POSTED: 9:06 a.m. HST, Aug 11, 2011
LAST UPDATED: 11:35 a.m. HST, Aug 11, 2011
A Pentagon agency reported losing contact with an unmanned hypersonic aircraft over the Pacific Ocean less than an hour after launch today.
The experimental Falcon Hypersonic Technology Vehicle 2, or HTV-2, lifted off today in a Minotaur IV rocket made by Orbital Sciences Corp. at 7:45 a.m. local time from Vandenberg Air Force Base in California, according the Pentagon's Defense Advanced Research Projects Agency, which is funding the program and overseeing the tests. The agency made the announcement on Twitter.
The Lockheed Martin Corp.-made, arrowhead-shaped aircraft soared to the edge of space, separated from the booster and was "on track" to enter its glide phase, during which it would reach speeds of Mach 20, or about 13,000 mph, before diving into the Pacific off the coast of Kwajalein Atoll, according to the agency.
Less than an hour later, the agency reported engineers "lost telemetry" with the aircraft. No additional details were provided. Attempts to reach public affairs officers at Vandenberg and the defense agency, commonly known as Darpa, were unsuccessful.
Today's flight was the aircraft's second and final planned test flight. The first attempt on April 22, 2010, ended nine minutes into flight when the on-board computer detected a glitch and forced a splashdown. Data from the maiden voyage indicated the craft reached speeds of between Mach 17 and Mach 22.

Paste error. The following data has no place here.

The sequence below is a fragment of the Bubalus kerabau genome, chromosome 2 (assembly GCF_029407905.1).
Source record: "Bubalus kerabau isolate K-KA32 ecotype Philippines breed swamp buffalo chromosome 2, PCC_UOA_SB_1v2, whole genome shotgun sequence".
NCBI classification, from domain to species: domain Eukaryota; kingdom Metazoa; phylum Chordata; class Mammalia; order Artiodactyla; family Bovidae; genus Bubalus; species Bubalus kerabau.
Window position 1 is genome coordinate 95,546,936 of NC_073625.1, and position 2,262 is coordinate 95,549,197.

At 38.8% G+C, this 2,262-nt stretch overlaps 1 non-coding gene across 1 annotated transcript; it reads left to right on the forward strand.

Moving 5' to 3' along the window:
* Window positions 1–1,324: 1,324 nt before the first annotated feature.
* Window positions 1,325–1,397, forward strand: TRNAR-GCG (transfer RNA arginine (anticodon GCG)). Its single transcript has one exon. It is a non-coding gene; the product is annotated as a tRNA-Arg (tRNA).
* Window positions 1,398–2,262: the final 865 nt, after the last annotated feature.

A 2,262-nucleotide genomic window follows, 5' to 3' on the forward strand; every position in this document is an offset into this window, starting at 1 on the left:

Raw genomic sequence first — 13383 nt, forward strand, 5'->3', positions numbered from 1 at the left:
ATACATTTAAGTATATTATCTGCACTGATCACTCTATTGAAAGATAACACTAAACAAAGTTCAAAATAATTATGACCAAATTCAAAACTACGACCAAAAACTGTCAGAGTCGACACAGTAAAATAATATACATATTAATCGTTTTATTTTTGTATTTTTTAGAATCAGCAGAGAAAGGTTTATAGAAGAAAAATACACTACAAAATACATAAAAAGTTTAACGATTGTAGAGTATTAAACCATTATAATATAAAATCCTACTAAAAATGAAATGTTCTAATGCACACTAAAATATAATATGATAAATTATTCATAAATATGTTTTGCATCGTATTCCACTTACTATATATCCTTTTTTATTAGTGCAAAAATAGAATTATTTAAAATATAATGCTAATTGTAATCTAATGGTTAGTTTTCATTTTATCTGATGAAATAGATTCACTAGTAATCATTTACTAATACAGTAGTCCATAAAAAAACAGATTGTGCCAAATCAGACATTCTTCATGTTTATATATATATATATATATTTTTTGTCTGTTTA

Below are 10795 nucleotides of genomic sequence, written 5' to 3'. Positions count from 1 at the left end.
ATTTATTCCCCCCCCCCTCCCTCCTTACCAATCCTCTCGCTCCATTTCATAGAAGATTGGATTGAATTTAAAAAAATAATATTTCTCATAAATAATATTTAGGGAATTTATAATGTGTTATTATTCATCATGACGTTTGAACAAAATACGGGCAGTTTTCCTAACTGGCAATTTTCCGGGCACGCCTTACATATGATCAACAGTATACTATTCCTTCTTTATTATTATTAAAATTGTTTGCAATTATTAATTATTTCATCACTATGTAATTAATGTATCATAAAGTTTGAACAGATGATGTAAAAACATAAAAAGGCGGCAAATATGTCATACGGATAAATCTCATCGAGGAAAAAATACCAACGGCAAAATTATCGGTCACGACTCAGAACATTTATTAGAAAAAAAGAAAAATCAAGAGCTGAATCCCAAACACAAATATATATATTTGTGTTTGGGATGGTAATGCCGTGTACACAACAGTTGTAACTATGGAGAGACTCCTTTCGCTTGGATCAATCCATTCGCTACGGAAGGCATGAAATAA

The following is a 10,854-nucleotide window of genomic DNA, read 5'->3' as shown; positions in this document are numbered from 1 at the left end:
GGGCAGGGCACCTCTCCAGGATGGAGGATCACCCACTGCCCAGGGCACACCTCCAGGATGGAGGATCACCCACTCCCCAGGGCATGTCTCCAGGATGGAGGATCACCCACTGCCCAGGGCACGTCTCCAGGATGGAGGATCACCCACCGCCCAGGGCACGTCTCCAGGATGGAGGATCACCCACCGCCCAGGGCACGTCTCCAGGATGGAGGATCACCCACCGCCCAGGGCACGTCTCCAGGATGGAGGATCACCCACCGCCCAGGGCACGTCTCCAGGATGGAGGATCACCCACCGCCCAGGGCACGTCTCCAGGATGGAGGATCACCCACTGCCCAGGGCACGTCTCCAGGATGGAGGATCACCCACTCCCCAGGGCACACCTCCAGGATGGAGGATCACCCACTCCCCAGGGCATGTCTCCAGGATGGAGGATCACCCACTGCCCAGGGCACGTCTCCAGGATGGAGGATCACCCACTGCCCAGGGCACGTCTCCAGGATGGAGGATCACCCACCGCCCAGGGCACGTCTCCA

A flight from New York to Los Angeles at such speeds would take less than 12 minutes, according to the Pentagon agency.
The project began in 2003 and cost $320 million, Eric Butterbaugh, a spokesman for the agency, said in an e-mail. The goal is to develop technology that could deliver a non-nuclear warhead anywhere in the world within an hour.
Tom Collina, research director at the Arms Control Association in Washington, said the technology is unconstrained by the New Start, a nuclear arms reduction agreement signed last year by U.S. and Russia, and is unlikely to be confused as a nuclear weapon because its trajectory is unlike the Bell-shaped curve of a ballistic missile.
"Most people perceive this to be a niche capability," he said in a telephone interview. "You're not going to build more than a dozen or two of these things."